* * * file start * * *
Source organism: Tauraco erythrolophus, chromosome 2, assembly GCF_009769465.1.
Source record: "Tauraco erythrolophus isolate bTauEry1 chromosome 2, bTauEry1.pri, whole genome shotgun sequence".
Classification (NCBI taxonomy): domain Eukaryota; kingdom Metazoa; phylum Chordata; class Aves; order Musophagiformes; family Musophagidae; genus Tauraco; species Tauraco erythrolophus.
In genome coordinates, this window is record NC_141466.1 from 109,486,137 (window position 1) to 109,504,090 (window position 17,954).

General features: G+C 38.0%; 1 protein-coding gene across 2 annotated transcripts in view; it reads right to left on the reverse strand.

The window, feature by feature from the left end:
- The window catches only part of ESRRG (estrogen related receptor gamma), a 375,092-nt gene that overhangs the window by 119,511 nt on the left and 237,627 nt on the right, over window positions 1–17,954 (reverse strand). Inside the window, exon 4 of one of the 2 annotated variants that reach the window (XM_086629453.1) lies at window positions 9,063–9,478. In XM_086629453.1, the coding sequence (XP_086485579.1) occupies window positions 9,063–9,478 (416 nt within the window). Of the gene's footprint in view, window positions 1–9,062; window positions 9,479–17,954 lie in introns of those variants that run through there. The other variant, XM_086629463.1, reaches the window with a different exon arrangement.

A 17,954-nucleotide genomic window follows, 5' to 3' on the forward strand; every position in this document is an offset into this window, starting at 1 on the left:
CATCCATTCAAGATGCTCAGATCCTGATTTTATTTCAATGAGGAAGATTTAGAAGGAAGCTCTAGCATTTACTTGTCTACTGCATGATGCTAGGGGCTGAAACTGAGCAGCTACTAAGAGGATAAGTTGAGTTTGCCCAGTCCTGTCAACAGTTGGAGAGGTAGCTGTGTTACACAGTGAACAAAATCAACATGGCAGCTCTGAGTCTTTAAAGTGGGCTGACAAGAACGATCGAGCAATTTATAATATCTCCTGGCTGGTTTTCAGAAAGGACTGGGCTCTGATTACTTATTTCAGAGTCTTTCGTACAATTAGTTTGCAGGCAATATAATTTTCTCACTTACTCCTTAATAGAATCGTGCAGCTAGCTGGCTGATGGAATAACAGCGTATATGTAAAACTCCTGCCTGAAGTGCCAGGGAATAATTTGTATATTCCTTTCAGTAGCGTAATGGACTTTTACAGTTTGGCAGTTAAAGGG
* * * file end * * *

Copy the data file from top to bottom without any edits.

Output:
Source organism: Tauraco erythrolophus, chromosome 2, assembly GCF_009769465.1.
Source record: "Tauraco erythrolophus isolate bTauEry1 chromosome 2, bTauEry1.pri, whole genome shotgun sequence".
Classification (NCBI taxonomy): domain Eukaryota; kingdom Metazoa; phylum Chordata; class Aves; order Musophagiformes; family Musophagidae; genus Tauraco; species Tauraco erythrolophus.
In genome coordinates, this window is record NC_141466.1 from 109,486,137 (window position 1) to 109,504,090 (window position 17,954).

General features: G+C 38.0%; 1 protein-coding gene across 2 annotated transcripts in view; it reads right to left on the reverse strand.

The window, feature by feature from the left end:
- The window catches only part of ESRRG (estrogen related receptor gamma), a 375,092-nt gene that overhangs the window by 119,511 nt on the left and 237,627 nt on the right, over window positions 1–17,954 (reverse strand). Inside the window, exon 4 of one of the 2 annotated variants that reach the window (XM_086629453.1) lies at window positions 9,063–9,478. In XM_086629453.1, the coding sequence (XP_086485579.1) occupies window positions 9,063–9,478 (416 nt within the window). Of the gene's footprint in view, window positions 1–9,062; window positions 9,479–17,954 lie in introns of those variants that run through there. The other variant, XM_086629463.1, reaches the window with a different exon arrangement.

A 17,954-nucleotide genomic window follows, 5' to 3' on the forward strand; every position in this document is an offset into this window, starting at 1 on the left:
CATCCATTCAAGATGCTCAGATCCTGATTTTATTTCAATGAGGAAGATTTAGAAGGAAGCTCTAGCATTTACTTGTCTACTGCATGATGCTAGGGGCTGAAACTGAGCAGCTACTAAGAGGATAAGTTGAGTTTGCCCAGTCCTGTCAACAGTTGGAGAGGTAGCTGTGTTACACAGTGAACAAAATCAACATGGCAGCTCTGAGTCTTTAAAGTGGGCTGACAAGAACGATCGAGCAATTTATAATATCTCCTGGCTGGTTTTCAGAAAGGACTGGGCTCTGATTACTTATTTCAGAGTCTTTCGTACAATTAGTTTGCAGGCAATATAATTTTCTCACTTACTCCTTAATAGAATCGTGCAGCTAGCTGGCTGATGGAATAACAGCGTATATGTAAAACTCCTGCCTGAAGTGCCAGGGAATAATTTGTATATTCCTTTCAGTAGCGTAATGGACTTTTACAGTTTGGCAGTTAAAGGG